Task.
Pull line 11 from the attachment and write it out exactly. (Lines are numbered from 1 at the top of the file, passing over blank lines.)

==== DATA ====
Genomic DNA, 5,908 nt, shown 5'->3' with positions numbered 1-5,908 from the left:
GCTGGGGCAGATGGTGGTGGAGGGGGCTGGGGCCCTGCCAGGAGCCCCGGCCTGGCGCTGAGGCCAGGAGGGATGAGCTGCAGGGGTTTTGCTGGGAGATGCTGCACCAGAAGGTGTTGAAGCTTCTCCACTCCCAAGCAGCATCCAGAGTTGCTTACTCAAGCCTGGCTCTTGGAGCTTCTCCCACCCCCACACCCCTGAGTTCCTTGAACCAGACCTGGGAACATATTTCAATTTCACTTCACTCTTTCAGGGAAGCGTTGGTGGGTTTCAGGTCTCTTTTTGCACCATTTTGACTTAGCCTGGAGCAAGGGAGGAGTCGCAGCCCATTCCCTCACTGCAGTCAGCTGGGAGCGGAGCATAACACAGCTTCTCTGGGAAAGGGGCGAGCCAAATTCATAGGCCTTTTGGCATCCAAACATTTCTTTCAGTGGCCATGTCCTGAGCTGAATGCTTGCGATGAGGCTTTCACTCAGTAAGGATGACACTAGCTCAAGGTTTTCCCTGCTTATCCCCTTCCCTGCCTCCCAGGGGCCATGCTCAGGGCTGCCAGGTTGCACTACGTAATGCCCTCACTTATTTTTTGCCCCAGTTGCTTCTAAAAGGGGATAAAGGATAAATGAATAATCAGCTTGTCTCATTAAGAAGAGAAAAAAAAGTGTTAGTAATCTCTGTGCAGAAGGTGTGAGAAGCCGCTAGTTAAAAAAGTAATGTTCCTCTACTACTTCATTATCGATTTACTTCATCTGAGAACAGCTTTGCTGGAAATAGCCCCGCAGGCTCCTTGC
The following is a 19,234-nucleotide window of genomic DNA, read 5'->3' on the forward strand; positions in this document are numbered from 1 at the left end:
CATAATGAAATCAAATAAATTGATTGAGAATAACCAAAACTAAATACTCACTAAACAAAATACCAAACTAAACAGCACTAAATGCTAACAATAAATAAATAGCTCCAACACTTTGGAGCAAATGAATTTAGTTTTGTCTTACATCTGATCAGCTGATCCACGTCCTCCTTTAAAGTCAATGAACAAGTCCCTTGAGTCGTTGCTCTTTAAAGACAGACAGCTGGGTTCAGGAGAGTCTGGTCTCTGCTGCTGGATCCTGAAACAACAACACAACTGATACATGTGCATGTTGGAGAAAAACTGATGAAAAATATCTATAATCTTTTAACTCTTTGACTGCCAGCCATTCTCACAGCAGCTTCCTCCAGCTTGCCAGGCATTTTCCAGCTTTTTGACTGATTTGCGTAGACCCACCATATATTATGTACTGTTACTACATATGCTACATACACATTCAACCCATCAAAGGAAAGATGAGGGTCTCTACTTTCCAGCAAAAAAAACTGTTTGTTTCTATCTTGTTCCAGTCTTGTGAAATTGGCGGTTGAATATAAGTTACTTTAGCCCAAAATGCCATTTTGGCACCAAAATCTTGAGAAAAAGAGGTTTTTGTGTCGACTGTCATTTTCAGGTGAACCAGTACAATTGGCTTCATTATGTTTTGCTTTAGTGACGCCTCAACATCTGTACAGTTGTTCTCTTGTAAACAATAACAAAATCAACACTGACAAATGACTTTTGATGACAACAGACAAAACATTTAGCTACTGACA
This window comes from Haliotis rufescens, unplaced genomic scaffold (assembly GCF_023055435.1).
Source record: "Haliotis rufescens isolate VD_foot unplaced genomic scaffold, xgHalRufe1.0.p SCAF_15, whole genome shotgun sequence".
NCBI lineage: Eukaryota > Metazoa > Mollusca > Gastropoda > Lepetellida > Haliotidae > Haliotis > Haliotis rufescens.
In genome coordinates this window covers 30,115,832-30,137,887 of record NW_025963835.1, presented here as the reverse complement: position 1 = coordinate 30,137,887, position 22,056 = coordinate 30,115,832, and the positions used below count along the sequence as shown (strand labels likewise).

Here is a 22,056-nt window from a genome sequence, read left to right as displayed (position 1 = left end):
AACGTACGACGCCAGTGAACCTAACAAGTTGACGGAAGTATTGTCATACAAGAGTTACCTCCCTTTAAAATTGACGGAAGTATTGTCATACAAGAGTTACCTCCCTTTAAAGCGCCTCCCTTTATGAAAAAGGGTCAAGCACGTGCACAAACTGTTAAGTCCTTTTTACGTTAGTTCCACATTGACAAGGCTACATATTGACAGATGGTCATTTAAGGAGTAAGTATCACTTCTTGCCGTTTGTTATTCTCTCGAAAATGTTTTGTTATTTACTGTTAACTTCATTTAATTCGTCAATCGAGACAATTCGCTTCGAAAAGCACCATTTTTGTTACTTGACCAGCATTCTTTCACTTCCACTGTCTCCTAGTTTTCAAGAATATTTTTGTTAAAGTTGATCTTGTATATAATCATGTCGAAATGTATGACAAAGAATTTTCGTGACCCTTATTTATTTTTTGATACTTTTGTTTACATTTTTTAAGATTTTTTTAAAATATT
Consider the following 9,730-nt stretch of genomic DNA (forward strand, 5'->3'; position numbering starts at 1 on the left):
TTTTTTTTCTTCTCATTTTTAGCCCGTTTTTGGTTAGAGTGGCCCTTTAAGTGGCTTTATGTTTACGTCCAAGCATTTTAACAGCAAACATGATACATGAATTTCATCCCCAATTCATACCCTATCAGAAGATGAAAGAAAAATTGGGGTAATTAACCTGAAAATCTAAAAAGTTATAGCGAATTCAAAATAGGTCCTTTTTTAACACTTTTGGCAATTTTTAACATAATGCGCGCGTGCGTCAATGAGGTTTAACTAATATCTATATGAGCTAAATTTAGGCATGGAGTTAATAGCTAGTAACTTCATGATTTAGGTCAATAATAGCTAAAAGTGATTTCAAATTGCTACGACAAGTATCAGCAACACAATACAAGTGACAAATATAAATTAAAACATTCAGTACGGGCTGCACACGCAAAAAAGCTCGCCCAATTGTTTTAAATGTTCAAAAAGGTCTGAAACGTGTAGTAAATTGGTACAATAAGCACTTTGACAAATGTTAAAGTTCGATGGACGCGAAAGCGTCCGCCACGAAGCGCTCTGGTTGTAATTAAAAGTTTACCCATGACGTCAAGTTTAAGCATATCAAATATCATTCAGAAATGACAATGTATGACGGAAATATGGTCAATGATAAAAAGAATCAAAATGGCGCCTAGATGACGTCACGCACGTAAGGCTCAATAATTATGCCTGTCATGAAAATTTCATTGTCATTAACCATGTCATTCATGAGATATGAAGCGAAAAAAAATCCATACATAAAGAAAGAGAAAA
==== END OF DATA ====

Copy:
Consider the following 9,730-nt stretch of genomic DNA (forward strand, 5'->3'; position numbering starts at 1 on the left):